After studying abroad in Florence during college, I find that I often look for ways to incorporate bits of the Italian palette into my everyday meals. Part of this is nostalgic– I miss eating gelato along the Arno and the dinners on my host parents’ hidden terrace. But the other part is simply taste and the Italian tendency to make do with what you have while letting the ingredients shine on their own. Enter: panzanella.
Panzanella is traditionally made with bread that’s gone stale. Instead of feeding it to the ducks or making another bread pudding, panzanella is a surprisingly summery way to revive that bread for one more go. And with tomato season just around the corner, this dish transports me back to those Italian summer nights.
Summer Panzanella Salad Recipe
Although panzanella is typically made with more bread that anything else, I found that adding kale transforms the dish into a light and crispy yet filling salad. The mix of baby greens give a soft bite to break up the density of the bread and create a lighter take on an ordinarily carb-heavy dish. Not that there’s anything wrong with carbs (we did find a way to eat stale bread, after all). Here’s how to make this easy recipe:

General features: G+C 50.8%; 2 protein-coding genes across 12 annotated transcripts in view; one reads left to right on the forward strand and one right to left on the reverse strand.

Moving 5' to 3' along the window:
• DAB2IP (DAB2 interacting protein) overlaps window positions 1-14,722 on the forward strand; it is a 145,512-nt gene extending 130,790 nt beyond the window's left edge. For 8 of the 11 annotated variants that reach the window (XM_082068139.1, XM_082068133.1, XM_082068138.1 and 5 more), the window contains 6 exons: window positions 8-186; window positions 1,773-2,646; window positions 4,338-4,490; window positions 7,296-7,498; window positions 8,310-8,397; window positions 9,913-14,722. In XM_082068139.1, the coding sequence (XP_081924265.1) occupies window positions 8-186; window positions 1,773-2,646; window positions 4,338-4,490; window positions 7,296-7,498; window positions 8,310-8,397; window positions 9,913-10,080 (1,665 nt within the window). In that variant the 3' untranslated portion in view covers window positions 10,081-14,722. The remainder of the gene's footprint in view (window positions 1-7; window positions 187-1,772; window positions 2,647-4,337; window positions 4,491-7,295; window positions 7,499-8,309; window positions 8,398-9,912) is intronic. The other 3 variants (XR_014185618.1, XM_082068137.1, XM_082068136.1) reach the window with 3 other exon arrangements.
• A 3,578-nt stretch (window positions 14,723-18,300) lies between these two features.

- 1 loaf of 2-day-old bread tip: slicing the bread helps it dry out faster
- 5 oz salad greens e.g. kale, baby spinach...
- 6 medium tomatoes
- 1 cucumber
- 10 fresh basil leaves
- 2 cloves of garlic minced
- 3 tablespoons olive oil
- 3 tablespoons balsamic vinegar
If not already, cut bread into thick slices. Run each slice quickly under a running faucet and set aside to absorb the moisture.
While the bread is soaking, slice three of the tomatoes in half. With a cheese grater, grate each tomato half (open face against the grain) over a bowl to collect the pulp. Discard the peels. Add the garlic, olive oil, balsamic vinegar, and mix. Set aside.
Roughly chop the remaining tomatoes, the cucumber, and the basil leaves. Mix into the salad greens with the tomato dressing and set aside.
Return to the bread and test the texture. The bread should be soft and spongy. If it’s still dry, add more water. If it’s too wet, squeeze and drain excess water. Rip the bread into bite-sized pieces.
Mix the bread pieces with the dressing, drizzling additional olive oil and balsamic vinegar as needed. Once thoroughly mixed, let stand for at least an hour to allow the flavors to soak in. Salt and pepper to taste.